Grist to the mill of the extremists: men in Lahore take part in a rally against the "Charlie Hebdo" cartoons. "Ridiculing religion should not serve as the ultimate proof of Europe's freedom of speech. That freedom should instead be fought for and supported in the Arab-Islamic world," writes Atef Botros

Dichotomic world views

Both ideologies rely on artificial identities that are engaged in an apocalyptical battle with each other, a battle that will either result in the defeat of "evil" Islamism or worldwide salvation through Islam.

Unfortunately, these constructs do not remain in the minds of their creators but are increasingly become reality: on the one hand, we are seeing a growing radicalisation of Islamist groups and organisations like al-Qaida, IS and Boko Haram; on the other, racist, anti-Islamic movements, such as Pegida, are getting stronger in the West.

Both ideologies benefit from and legitimise each other through the very existence of their respective enemy. The one thing they have in common is the idea of an "essential", unchangeable Islam. Indoctrinated Islamists do not see themselves as societal players whose behaviour changes in accordance with historical circumstances, but rather as executors of a dogmatic doctrine. They completely ignore rational and progressive aspects of the Islamic tradition. The events of Paris can be understood within the framework of this conflict.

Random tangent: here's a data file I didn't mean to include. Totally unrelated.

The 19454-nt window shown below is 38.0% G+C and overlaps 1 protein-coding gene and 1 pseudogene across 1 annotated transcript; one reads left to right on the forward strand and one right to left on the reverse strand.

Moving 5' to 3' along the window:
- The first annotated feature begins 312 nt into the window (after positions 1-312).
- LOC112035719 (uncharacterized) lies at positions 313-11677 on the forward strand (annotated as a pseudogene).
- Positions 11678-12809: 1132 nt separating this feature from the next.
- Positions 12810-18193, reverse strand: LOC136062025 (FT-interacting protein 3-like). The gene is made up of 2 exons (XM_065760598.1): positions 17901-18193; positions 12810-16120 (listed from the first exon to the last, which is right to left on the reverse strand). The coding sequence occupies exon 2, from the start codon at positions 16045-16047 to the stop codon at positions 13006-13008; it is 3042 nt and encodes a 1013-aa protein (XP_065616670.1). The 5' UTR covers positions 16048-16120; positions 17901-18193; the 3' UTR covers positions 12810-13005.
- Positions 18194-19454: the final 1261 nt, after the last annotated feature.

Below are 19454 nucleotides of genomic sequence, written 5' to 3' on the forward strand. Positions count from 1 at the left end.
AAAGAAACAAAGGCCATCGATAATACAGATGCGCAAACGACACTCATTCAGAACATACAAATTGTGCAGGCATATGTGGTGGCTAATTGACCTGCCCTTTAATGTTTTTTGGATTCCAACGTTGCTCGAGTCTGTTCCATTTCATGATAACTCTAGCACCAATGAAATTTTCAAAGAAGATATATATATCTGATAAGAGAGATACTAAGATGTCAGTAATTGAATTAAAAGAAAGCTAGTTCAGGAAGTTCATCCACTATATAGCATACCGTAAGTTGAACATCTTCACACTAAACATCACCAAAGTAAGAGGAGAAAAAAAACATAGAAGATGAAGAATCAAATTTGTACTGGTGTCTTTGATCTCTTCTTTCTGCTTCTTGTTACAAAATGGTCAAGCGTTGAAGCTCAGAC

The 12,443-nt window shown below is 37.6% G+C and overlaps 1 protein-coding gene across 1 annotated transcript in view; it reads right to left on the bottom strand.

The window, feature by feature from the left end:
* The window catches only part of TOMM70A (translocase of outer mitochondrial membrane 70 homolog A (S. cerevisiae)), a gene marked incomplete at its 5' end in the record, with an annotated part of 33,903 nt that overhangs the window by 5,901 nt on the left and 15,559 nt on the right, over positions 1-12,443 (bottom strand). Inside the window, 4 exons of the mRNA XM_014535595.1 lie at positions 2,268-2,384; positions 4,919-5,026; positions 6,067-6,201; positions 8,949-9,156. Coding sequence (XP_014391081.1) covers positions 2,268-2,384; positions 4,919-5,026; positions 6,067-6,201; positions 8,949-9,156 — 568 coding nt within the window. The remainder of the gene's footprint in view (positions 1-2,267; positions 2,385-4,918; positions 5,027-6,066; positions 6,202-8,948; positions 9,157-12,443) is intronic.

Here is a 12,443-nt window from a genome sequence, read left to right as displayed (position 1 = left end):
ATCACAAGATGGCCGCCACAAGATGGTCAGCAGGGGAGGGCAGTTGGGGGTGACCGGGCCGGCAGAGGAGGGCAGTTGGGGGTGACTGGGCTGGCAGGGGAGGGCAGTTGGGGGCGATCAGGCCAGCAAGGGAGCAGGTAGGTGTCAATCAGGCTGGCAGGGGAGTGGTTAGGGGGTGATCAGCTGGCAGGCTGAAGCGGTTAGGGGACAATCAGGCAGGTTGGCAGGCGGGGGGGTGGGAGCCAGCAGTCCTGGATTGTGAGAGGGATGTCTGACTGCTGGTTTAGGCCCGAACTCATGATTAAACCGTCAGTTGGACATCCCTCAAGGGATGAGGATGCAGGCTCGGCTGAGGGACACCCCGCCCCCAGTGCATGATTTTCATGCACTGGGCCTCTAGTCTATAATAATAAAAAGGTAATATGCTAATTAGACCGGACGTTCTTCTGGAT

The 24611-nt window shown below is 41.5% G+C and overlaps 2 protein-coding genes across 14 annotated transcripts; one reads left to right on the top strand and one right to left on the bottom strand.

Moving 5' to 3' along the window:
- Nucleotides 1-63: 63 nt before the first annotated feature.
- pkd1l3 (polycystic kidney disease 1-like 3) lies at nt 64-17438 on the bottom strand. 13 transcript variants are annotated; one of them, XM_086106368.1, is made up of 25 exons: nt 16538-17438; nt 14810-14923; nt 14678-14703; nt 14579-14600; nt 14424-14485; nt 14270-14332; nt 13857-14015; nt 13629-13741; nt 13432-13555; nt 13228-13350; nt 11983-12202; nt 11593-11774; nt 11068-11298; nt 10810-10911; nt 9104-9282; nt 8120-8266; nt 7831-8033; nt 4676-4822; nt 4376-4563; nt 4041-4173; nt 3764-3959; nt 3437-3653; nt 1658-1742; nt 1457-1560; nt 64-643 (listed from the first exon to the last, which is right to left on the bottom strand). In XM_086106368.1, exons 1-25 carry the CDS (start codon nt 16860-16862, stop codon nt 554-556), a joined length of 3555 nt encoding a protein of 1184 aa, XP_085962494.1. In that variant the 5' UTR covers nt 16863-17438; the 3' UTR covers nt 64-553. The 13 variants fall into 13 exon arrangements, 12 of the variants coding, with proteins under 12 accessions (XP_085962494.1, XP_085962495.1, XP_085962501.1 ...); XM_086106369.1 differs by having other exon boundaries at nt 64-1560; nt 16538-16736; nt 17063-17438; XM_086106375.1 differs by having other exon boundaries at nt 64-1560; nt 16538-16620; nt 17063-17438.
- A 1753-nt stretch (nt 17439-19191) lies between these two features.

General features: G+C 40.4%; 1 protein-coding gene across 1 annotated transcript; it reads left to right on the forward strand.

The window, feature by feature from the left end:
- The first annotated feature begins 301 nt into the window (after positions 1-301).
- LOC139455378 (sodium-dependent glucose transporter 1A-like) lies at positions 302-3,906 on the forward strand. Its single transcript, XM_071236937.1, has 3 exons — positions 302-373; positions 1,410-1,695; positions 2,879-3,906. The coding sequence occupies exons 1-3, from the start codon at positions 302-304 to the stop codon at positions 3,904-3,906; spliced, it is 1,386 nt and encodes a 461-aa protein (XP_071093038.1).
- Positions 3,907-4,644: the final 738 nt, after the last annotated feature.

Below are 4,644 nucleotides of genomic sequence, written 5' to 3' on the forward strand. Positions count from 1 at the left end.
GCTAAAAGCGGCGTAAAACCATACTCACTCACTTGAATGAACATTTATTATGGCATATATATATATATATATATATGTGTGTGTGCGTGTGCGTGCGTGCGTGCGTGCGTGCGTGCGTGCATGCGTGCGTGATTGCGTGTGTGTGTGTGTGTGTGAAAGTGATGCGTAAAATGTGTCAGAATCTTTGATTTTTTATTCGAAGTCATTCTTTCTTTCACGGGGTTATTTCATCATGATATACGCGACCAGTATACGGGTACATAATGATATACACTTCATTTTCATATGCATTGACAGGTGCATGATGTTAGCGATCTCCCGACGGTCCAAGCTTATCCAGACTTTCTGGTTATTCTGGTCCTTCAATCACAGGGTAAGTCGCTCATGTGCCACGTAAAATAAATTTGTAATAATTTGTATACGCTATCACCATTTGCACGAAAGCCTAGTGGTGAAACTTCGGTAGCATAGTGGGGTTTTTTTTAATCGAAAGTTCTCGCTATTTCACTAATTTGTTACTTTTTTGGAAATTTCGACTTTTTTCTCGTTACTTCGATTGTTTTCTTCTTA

The question of freedom of speech and art can, therefore, be debated from two standpoints. From the European perspective, this historically cultivated freedom remains inviolable. Nevertheless, there is the question as to what one can hope to achieve by ridiculing figures or beliefs that are sacred to a religious group that seems to be particularly sensitive and vulnerable at this point in history. How high are the costs and how great are the risks in the West – but even more so in the Arab-Islamic world – when the response to such behaviour is violence? The number of victims of this violence in the Arab world – the number of victims of Islamist terror too – exceeds those in the West many times over.